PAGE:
Do government cut-backs lead to greater levels of social unrest? Hans-Joachim Voth and Jacopo Ponticelli have analysed 90 years worth of data for 26 European countries and found an unambiguous message- the more governments cut, the greater the levels of social unrest.
Many incidents can lead to an eruption of violence – from the killing of Mark Duggan in London last Saturday to a high-speed pursuit gone wrong (in the case of the Rodney King riots in LA in 1992). This begs the question: why are urban areas at some points in time like tinderboxes? Why does it only take one act of police brutality for riots to erupt?
We have analysed this question for 26 European countries for the period 1919-2009. We looked at instability in a number of dimensions, from the relatively mild to the deadly serious – demonstrations, riots, general strikes, political assassinations, and attempts at revolutionary overthrow of the established order. Ninety years of data send an unambiguous message – the more governments cut back, the greater the chances of social unrest. Of course, not every rioter or looter in the streets is merely trying to make a public statement against coalition cuts., but the chances of things going wrong in a spectacular way increase as the fiscal conditions change. Once cuts go above 2 percent of GDP, a major surge in the frequency of destabilizing incidents can be expected.
The same is not true for tax increases (the UK’s experience with the poll tax not withstanding). While there are cases of unrest when taxes are raised, the effect is mild, and could even be down to chance. The reason is that most of the time, taxes are levied on people whose opportunity cost of rioting is high. Cuts, on the other hand, fall disproportionately on those for whom trouble-making is a low-cost affair.
Figure 1 shows our main result. The darker the bars, the larger the budget cuts (as a percentage of GDP) and the higher the level of unrest. This relationship holds when we add up all indicators of instability (CHAOS), and in each subcategory (CHAOS is the sum of demonstrations, riots, strikes, assassinations, and attempted revolutions in a single year in each country).
When expenditure is increasing, the average country-year unit of observation in our data registers less than 1.5 events. When expenditure cuts reach 1per cent or more of GDP, this grows to nearly 2 events, a relative increase by almost a third compared to the periods of budget expansion. As cuts intensify, the frequency of disturbances rises. Once austerity measures involve expenditure reductions by 5per cent or more, there are more than 3 events per year and country — twice as many as in times of expenditure increases. Most of the increase in unrest is driven by more riots and more demonstrations.
Figure 1: Unrest and budget cuts
The effect is not simply driven by hard times. When growth dips, unrest becomes more common – but austerity makes it much worse. The pattern we find still holds when we filter out the effects of the business cycle. Interestingly, the higher the level of instability, the greater the role of budget cuts. Over the last century, the worst periods of unrest (indicated by quantiles above .6 in the chart) coincided with budget cuts (Figure 2).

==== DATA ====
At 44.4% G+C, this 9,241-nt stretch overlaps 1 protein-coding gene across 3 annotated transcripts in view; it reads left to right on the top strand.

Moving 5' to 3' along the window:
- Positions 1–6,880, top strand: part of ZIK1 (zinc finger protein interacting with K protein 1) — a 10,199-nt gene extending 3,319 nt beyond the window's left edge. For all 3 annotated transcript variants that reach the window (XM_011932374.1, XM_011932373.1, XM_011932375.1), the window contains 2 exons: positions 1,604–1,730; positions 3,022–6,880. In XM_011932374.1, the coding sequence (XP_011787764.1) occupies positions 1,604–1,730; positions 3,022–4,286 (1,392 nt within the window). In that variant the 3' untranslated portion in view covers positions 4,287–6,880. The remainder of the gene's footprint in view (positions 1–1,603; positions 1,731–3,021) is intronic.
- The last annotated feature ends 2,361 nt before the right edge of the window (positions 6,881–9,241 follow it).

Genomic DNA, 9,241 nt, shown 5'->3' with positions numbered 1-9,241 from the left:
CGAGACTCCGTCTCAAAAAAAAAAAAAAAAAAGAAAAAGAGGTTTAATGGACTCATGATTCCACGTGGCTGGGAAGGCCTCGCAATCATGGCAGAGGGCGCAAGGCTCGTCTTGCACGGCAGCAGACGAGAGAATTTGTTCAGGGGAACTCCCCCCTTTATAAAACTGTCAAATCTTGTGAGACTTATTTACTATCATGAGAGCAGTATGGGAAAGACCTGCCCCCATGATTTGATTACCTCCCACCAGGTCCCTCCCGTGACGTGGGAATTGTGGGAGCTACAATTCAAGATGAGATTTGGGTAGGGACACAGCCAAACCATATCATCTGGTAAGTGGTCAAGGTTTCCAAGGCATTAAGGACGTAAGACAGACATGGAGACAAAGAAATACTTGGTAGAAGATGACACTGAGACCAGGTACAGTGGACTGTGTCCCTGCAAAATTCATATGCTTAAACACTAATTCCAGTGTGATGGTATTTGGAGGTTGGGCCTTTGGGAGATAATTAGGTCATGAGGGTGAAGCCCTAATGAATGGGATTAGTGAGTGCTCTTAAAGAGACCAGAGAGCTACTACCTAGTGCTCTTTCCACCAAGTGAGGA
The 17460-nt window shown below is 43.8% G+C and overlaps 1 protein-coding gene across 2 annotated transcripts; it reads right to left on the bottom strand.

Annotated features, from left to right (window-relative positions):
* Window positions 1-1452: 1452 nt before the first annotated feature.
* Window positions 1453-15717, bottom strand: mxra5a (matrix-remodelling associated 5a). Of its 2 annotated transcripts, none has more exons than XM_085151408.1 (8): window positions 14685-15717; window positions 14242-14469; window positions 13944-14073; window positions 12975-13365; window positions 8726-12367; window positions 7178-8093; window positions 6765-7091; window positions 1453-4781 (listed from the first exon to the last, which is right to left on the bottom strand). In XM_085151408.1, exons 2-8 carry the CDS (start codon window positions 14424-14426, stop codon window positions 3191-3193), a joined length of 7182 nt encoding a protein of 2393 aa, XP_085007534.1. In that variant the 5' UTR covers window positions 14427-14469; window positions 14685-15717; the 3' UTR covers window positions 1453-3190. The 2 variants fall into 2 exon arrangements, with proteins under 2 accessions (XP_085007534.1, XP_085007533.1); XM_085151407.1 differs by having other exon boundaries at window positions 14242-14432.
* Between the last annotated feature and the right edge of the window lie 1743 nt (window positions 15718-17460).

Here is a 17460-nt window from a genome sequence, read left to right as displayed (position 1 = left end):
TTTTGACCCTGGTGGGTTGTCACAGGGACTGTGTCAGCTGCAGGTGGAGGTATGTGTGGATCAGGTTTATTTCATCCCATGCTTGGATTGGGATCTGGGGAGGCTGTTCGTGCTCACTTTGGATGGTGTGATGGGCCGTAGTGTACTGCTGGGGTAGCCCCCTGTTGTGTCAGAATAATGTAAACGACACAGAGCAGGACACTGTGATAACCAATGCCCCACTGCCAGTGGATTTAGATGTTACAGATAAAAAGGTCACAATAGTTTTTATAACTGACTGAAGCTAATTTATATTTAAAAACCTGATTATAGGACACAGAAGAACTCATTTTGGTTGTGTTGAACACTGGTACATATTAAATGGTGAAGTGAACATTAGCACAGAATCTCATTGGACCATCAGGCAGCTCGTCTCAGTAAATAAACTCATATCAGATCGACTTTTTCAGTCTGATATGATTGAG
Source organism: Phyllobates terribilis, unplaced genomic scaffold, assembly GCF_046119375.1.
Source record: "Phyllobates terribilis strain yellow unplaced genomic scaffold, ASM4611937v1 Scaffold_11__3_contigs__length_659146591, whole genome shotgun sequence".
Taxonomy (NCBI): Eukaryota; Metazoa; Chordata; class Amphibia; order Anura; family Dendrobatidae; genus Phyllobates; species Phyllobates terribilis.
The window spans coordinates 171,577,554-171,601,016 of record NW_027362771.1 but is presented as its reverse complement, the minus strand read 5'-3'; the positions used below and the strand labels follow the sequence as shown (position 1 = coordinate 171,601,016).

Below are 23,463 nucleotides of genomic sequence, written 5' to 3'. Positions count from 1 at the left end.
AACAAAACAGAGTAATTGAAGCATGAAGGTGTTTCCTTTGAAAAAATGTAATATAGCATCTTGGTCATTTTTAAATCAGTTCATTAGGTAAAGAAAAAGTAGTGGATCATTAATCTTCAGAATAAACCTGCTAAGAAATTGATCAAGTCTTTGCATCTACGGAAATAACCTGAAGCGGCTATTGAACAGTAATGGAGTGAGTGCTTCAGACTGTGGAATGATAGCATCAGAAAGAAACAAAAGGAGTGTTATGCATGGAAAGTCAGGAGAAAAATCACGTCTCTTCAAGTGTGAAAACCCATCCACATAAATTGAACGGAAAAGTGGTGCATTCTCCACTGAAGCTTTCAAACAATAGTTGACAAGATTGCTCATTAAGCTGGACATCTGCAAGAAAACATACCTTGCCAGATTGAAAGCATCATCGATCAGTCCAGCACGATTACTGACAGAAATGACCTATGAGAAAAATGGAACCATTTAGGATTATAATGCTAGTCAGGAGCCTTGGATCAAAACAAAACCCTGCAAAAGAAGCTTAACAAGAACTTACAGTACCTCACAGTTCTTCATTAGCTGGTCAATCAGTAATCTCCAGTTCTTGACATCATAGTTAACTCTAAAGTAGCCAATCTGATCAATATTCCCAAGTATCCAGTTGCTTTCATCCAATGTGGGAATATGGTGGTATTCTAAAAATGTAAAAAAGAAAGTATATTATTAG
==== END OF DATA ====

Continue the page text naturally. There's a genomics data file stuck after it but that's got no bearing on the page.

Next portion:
Figure 2: Quantile Regression Plot, Effect of Expenditure Changes (left) and GDP Growth (right) on the number of incidents
Cuts can have an effect even before they are implemented. Earlier studies analysing high-frequency data found that unrest peaks before the implementation of budget measures, and declines thereafter. This suggests that there is an element of “negotiations on the street” to social unrest, with some success in influencing policy. In line with this, countries that have more unrest are also more indebted.
What are the implications for the UK? Interestingly, the UK has a higher frequency of incidents than the average– 3.5 per year, as compared to 1.5. It has also reacted more strongly to cuts over the last 90 years. While expenditure cuts by one percentage point of GDP typically increased unrest by 0.4 incidents per year and country, in the UK, the increase was three times as large – 1.2 incidents per year.
Unrest can lead governments to change their minds in a hurry. In the summer of 1931, Britain was also in the middle of implementing many austerity measures. Just as EU governments are doing today, these were designed to keep the markets’ trust in the UK government’s commitment to a fixed exchange rate alive. Back then, it was the gold standard. Today, it’s EMU. Amongst the measures implemented were pay cuts of up to 25 per cent for the Royal Navy. In September, when battleships of the fleet arrived in Invergordon, in Scotland, sailors learned of the cuts and mutinied. A week later, with a bit of help from the markets in the form of speculative pressures, the UK had left the gold standard, without even raising the discount rate to crisis levels.
Nobody knows what the future will bring. History does not repeat itself, but, in the words of Mark Twain, it rhymes. If past experience is anything to go by, the UK should brace itself for many more incidents like the riots of this week – and the rest of Europe should prepare for reruns of events in Athens.
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